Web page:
Thursday, April 14, 2011

Erratic operation of ‘Water in fuel filter’ light usually indicates failing battery in Swift (diesel)

A couple of months ago, ‘Water in fuel filter’ light came on (along with SVS light) in my Swift Vdi. I drained the fuel filter but the light kept coming on (and often going off during the next start-stop cycle, only to come on again after a day or two). In other words, this warning light started behaving in an erratic manner and its coming on and going off had nothing to do with presence or absence of water in the fuel filter.

As expected, even on days when the ‘Water in fuel filter’ light did not come on, the SVS light did not go off after 4 seconds of turning on the ignition. This happens because when the ECU detects a fault, the fault code (DTC) is registered in the ECU and the SVS light won’t go off after 4 secs of turning on the ignition unless the DTC code is ‘cancelled’ using the Tech-2 diagnostic tool.

I took the car to MASS where they found the DTC code to be P2264 – ‘Fuel filter water detection sensor circuit’. Since it was already established that the warning light was behaving erratically, the MASS suspected the battery because they had come across many cases of warning light malfunction when battery was weak in diesel Swifts.

Even in this forum diesel Swift owners have reported malfunction of warning lights with a weak battery. Therefore, I decided to thoroughly examine my battery (original Exide DIN 65 MF) before taking the decision to change it. I must mention here that I started experiencing some minor starting problem at this time.

I removed the battery from the car and charged it overnight with my external battery charger. The specific gravity readings were as follows :
Initial sp. gr. 1250 1250 1250 1250 1240 1250
After charging 1280 1270 1280 1270 1260 1280

After overnight charging, all cells were gassing freely, i.e., battery was fully charged. Terminal voltage was 12.85V.

From the specific gravity readings it seemed to me that the battery was okay and I fitted it back in the car. Things worked fine for a few days and thereafter the ‘water in fuel filter’ light started coming on again. Also starting problems increased greatly. On a couple of occasions when the car refused to start after 2-3 attempts, I feared that the car may not start at all, but luckily the car started on the 3rd or 4th attempt. One thing was sure -- something had to be done urgently to prevent getting stranded on the road.

I then got the battery load tested at a battery dealer and when it failed the test, the decision to buy a new battery was obvious.

After substantial research on the internet I decided to go for Base Terminal DIN 66 BT MF. I found that Base Terminal had built a reasonably good reputation in the Indian market, offered 2-year replacement warranty followed by a 2-year pro-rata discount warranty and good value-for-money. I bought this battery (from M/s Moonka Sales, Q-Road, Bistupur, Jamshedpur) for Rs 6800 and received Rs 800 as buy-back for my old Exide – in other words, I had to shell out Rs 6000 only.

After fitting the new battery, I got DTC cancelled at MASS. All problems resolved thereafter.

To summarise :

1) Specific gravity of all cells in a lead-acid battery may be okay but only a load-test can reveal the actual health of the battery. The battery should be able to deliver enough current under full load (during starting) to crank the engine at a high enough RPM to successfully start the engine. This is especially relevant to diesel engines because they have a high compression ratio and the temperature of the compressed air at the end of the compression stroke holds the key to ignition. In other words, it is not enough that the battery is able to crank the engine – the battery should be able to crank the engine at a sufficiently high RPM to initiate ignition of the fuel injected towards the end of the compression stroke.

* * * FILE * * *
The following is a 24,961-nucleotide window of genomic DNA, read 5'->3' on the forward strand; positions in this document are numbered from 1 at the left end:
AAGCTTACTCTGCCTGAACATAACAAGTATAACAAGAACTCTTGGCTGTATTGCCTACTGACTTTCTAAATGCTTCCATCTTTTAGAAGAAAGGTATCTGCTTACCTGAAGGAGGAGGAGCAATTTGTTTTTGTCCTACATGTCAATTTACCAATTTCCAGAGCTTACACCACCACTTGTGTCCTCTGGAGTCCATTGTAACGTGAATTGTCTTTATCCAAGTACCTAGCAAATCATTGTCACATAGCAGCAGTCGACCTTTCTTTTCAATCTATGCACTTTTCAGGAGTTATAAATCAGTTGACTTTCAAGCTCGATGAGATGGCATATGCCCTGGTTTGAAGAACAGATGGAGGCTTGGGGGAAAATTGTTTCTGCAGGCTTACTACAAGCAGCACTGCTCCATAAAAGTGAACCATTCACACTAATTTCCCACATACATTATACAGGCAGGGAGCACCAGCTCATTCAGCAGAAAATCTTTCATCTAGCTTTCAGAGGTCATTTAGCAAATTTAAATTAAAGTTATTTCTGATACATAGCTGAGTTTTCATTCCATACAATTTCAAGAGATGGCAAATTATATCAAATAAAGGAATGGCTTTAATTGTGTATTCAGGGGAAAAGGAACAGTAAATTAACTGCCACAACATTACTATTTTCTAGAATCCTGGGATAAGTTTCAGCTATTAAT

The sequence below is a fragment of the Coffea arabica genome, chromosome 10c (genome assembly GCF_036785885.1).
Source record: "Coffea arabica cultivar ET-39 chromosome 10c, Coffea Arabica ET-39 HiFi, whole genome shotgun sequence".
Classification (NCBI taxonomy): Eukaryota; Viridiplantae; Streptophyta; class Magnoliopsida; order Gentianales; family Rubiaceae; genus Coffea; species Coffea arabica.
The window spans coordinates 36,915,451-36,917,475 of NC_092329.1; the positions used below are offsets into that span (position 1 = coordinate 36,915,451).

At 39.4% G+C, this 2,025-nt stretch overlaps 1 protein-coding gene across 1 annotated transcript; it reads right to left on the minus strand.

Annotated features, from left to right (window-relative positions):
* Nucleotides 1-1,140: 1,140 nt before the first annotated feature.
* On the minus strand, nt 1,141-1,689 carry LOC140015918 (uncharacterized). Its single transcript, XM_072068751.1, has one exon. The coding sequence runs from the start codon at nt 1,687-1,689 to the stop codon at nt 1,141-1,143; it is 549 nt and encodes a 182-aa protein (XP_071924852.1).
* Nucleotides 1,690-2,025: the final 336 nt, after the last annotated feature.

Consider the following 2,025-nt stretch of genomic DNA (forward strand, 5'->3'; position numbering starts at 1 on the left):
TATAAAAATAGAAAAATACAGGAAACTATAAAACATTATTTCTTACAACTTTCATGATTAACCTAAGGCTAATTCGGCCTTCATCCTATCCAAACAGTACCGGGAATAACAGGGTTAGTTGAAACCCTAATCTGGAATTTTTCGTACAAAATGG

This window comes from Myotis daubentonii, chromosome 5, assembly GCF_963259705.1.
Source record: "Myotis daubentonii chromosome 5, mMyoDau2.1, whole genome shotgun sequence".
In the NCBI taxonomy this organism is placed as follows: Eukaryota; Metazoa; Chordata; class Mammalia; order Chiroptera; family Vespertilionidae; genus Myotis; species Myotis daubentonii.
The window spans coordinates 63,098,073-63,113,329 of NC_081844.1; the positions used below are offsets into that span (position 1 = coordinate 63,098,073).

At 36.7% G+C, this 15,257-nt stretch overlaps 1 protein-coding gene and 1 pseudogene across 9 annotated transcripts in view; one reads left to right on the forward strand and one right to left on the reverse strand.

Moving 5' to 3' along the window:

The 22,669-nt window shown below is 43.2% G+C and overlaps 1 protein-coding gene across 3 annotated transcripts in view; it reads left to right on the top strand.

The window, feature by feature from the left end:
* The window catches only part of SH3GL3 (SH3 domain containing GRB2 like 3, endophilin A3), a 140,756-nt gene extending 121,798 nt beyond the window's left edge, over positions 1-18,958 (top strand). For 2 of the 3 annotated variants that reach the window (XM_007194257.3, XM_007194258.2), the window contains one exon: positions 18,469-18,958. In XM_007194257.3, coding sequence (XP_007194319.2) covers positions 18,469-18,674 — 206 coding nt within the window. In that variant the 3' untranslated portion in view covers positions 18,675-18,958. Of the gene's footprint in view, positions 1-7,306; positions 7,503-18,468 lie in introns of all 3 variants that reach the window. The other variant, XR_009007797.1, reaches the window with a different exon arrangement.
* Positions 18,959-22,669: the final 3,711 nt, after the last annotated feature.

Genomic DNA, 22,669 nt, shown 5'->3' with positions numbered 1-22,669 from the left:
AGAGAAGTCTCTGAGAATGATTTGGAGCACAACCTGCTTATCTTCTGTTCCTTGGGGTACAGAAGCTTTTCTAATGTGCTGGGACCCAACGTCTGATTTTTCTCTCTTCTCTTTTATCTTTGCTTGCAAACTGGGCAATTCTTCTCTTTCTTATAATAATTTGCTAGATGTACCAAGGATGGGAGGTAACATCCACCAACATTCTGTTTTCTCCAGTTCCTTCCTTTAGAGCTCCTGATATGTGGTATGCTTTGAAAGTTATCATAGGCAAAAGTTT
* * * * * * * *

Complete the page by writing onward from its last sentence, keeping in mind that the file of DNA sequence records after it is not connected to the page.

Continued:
2) In the 1.3 lit Multijet engine (fitted in diesel Swift and some other Indian cars), the ECU and Sensors seem to be quite sensitive to the battery voltage and tend to malfunction when the battery becomes weak (voltage falls). Erratic and false operation of warning lights, usually the ‘Water in fuel filter’ light, appears to indicate a failing battery.

3) The battery life in a diesel car seems to be significantly less than in a petrol car with comparable BHP. This is mainly due to the fact that a battery is subjected to much more stress every time it starts a diesel engine because diesel engines have a high compression ratio and much more force is required to crank a diesel engine. Furthermore, a petrol engine can start at a lower cranking RPM as compared to a diesel engine and therefore, a battery which is incapable of starting a diesel engine can continue to start an equivalent petrol engine for some more months.

4) The original Exide battery in my Swift Vdi lasted for about 3 ½ years (with no shortcoming in maintenance). Batteries in my earlier petrol cars (Maruti-800, Premier 118NE and Maruti Esteem) used to last for 4 to 5 years.

5) It is perfectly safe to disconnect (or take out) your battery in a diesel Swift for a day or more because the non-volatile memory in the ECU ensures that all essential programming and data for efficient operation of the engine, odometer reading, etc., are retained. Every time you disconnect your battery, you only lose your music system and trip meter settings.

6) Base Terminal seems to be a good value-for-money option to Exide and other leading battery brands in India. However, I would like to give my final verdict only when this new battery dies (if I’m still married to my Swift Vdi then!).